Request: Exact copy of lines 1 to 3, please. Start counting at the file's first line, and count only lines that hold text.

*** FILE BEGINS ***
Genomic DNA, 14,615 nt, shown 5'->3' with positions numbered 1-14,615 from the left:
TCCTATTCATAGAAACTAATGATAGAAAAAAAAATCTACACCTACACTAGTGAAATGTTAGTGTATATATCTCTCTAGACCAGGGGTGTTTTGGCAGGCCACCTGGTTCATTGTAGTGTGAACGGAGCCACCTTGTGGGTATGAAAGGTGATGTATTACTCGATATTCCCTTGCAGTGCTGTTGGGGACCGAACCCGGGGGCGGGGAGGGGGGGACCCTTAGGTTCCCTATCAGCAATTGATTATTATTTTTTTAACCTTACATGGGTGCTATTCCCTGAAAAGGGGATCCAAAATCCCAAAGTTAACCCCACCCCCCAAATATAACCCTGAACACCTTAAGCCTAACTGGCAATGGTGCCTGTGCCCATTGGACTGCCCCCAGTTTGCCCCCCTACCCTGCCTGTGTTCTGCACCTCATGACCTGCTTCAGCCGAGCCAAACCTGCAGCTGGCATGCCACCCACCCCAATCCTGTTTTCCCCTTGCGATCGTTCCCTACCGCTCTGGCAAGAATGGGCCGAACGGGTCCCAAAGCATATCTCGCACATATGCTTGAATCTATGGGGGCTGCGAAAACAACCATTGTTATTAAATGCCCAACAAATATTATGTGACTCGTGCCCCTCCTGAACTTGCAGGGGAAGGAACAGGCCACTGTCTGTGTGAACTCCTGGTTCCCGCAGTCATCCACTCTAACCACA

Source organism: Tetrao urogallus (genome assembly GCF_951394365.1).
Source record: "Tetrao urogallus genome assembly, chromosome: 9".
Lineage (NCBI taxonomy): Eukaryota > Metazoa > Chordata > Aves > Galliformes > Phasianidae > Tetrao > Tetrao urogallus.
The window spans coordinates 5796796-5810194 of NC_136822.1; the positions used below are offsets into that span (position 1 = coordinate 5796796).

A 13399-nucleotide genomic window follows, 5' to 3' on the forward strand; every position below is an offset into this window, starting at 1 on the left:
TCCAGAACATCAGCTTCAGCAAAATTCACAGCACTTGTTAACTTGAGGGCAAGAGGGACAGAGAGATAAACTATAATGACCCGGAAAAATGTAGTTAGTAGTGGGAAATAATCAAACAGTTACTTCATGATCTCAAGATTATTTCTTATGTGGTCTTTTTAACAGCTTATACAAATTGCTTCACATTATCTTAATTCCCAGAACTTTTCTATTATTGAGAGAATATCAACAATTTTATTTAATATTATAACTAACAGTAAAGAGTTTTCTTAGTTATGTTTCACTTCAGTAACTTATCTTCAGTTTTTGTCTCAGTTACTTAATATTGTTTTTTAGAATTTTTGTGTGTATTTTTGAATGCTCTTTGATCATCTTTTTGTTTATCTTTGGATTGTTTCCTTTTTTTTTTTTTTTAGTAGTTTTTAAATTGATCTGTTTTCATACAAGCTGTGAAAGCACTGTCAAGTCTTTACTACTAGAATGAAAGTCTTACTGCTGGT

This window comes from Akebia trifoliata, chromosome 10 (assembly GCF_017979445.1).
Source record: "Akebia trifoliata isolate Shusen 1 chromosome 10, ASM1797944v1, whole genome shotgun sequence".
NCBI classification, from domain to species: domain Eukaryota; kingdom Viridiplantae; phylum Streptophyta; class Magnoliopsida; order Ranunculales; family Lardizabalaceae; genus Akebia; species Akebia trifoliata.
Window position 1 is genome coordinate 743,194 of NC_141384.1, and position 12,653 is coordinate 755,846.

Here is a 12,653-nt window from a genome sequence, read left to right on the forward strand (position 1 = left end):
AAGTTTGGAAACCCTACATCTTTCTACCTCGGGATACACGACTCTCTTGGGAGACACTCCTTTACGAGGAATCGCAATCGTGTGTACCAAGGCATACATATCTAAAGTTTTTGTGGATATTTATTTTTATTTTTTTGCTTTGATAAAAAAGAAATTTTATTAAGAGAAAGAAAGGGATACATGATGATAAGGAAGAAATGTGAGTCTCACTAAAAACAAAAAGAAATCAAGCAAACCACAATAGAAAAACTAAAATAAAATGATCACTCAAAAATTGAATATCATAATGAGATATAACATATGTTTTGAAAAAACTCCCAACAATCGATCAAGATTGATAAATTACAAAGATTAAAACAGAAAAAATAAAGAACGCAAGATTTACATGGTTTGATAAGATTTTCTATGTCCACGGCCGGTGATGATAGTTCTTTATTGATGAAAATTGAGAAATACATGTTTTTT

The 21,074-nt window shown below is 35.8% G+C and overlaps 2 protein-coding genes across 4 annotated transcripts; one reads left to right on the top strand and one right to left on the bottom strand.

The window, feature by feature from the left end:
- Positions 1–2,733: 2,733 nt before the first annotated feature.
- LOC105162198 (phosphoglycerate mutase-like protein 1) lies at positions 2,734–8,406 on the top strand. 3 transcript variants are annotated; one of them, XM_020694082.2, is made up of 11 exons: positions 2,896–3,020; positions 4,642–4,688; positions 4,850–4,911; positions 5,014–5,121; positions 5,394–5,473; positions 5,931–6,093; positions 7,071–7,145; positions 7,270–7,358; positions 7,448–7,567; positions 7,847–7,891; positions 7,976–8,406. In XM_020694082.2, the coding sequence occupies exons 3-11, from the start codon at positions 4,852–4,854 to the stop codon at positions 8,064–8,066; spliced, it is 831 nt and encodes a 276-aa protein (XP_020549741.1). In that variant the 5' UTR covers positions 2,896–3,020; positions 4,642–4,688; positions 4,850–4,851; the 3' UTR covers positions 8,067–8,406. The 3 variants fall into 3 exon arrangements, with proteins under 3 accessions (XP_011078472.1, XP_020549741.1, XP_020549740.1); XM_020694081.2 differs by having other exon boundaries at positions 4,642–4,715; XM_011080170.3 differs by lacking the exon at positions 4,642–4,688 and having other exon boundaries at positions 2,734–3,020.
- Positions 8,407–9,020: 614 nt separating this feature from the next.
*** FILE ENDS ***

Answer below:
Genomic DNA, 14,615 nt, shown 5'->3' with positions numbered 1-14,615 from the left:
TCCTATTCATAGAAACTAATGATAGAAAAAAAAATCTACACCTACACTAGTGAAATGTTAGTGTATATATCTCTCTAGACCAGGGGTGTTTTGGCAGGCCACCTGGTTCATTGTAGTGTGAACGGAGCCACCTTGTGGGTATGAAAGGTGATGTATTACTCGATATTCCCTTGCAGTGCTGTTGGGGACCGAACCCGGGGGCGGGGAGGGGGGGACCCTTAGGTTCCCTATCAGCAATTGATTATTATTTTTTTAACCTTACATGGGTGCTATTCCCTGAAAAGGGGATCCAAAATCCCAAAGTTAACCCCACCCCCCAAATATAACCCTGAACACCTTAAGCCTAACTGGCAATGGTGCCTGTGCCCATTGGACTGCCCCCAGTTTGCCCCCCTACCCTGCCTGTGTTCTGCACCTCATGACCTGCTTCAGCCGAGCCAAACCTGCAGCTGGCATGCCACCCACCCCAATCCTGTTTTCCCCTTGCGATCGTTCCCTACCGCTCTGGCAAGAATGGGCCGAACGGGTCCCAAAGCATATCTCGCACATATGCTTGAATCTATGGGGGCTGCGAAAACAACCATTGTTATTAAATGCCCAACAAATATTATGTGACTCGTGCCCCTCCTGAACTTGCAGGGGAAGGAACAGGCCACTGTCTGTGTGAACTCCTGGTTCCCGCAGTCATCCACTCTAACCACA

Source organism: Tetrao urogallus (genome assembly GCF_951394365.1).